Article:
I remember those special days when I taught art in a public school and an administrator would come to "evaluate" my teaching. In some schools, the administrator would warn me, while in others, they would do a "surprise" visit. I also remember the area on the evaluation forms which listed whether or not I had grown in the area of "school leadership" and/or "extra-curricular" participation. Fortunately, I always sponsored an after school program or club and received good marks in that area. Last year we presented several different ideas for creating or facilitating art related extra-curricular programs. If you work in a school that already has an art related program that is sponsored by another staff member, here is a list of three non-art related programs you could sponsor or participate in:
1. Academic Clubs
When I taught elementary art, I sponsored and coached students to participate in a math league called Academic Games. I competed in the league when I was an elementary student and was excited to be able to give back.
During my teaching experience, I volunteered to chaperone for trips, proms, dances, evening programs, etc...... My participation allowed me to connect more with other staff members and have fun with some of my students.
3. Attend Games/Competitions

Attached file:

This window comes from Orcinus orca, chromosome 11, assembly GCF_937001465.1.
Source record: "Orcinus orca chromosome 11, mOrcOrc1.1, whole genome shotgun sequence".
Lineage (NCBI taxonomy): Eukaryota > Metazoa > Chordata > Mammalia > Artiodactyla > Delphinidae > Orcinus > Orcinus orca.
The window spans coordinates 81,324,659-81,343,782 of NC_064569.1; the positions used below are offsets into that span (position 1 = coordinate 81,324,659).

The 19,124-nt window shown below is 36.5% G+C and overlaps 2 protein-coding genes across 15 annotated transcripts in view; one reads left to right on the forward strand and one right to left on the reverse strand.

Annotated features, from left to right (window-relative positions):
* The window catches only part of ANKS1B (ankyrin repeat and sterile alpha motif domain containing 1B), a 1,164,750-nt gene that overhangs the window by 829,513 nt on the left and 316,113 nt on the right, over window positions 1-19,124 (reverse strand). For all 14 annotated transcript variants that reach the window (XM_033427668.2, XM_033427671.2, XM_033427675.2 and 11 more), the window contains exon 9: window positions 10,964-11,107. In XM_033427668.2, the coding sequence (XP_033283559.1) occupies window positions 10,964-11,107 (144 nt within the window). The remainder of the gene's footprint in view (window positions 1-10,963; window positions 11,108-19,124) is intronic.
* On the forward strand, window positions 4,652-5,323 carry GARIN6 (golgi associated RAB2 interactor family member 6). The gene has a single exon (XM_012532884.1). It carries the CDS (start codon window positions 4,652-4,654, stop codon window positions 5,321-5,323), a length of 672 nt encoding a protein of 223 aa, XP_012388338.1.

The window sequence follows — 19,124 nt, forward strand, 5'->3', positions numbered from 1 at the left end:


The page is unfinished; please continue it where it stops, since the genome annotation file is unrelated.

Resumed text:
While I taught high school, I attended football games to show support towards my students who were players and cheerleaders. It always made them feel special when they saw me in the stands.
We would love to hear your ideas about sponsoring other types of extra-curricular programs.
Please share them with us by commenting below
One of the challenges in teaching art for any grade level is to present engaging and exciting art history lessons. Sometimes the subject of art history can seem boring to students. When I began teaching art to elementary students, I introduced art history lessons through songs, stories, and artist prints. Once I began teaching on the secondary level, I decided to incorporate "art history Mondays" into my art curriculum. This allowed me to have a consistent reading and writing component in the art room. It also allowed me to focus on one artist each month. Every Monday, I would teach a lesson or facilitate an activity related to that specific artist. Below is a list of four fun art history activities I used in the classroom.
1. Artist Bingo
Students of all ages love to play games. We offer exciting bingo games featuring artists such as Charles White .
2. Word Search
I used this activity after introducing the class to an artist and their work. This activity is a great way to keep students focused and quiet. We have several word search activities, including one that features Frida Kahlo.
3. Crossword Puzzles
Crossword puzzles are a fun but simple way to foster critical thinking. We offer several crossword activities featuring artists such as Beauford Delaney.
4. Art Jounalist
Our creative writing lessons feature a newspaper template in which students write a creative story about artists such as Augusta Savage.
Alicia L. McDaniel
Alicia L. McDaniel is the author and creator of Great Art Lessons for the Creative Soul. She is also an educator, professional artist, and lover of the arts.
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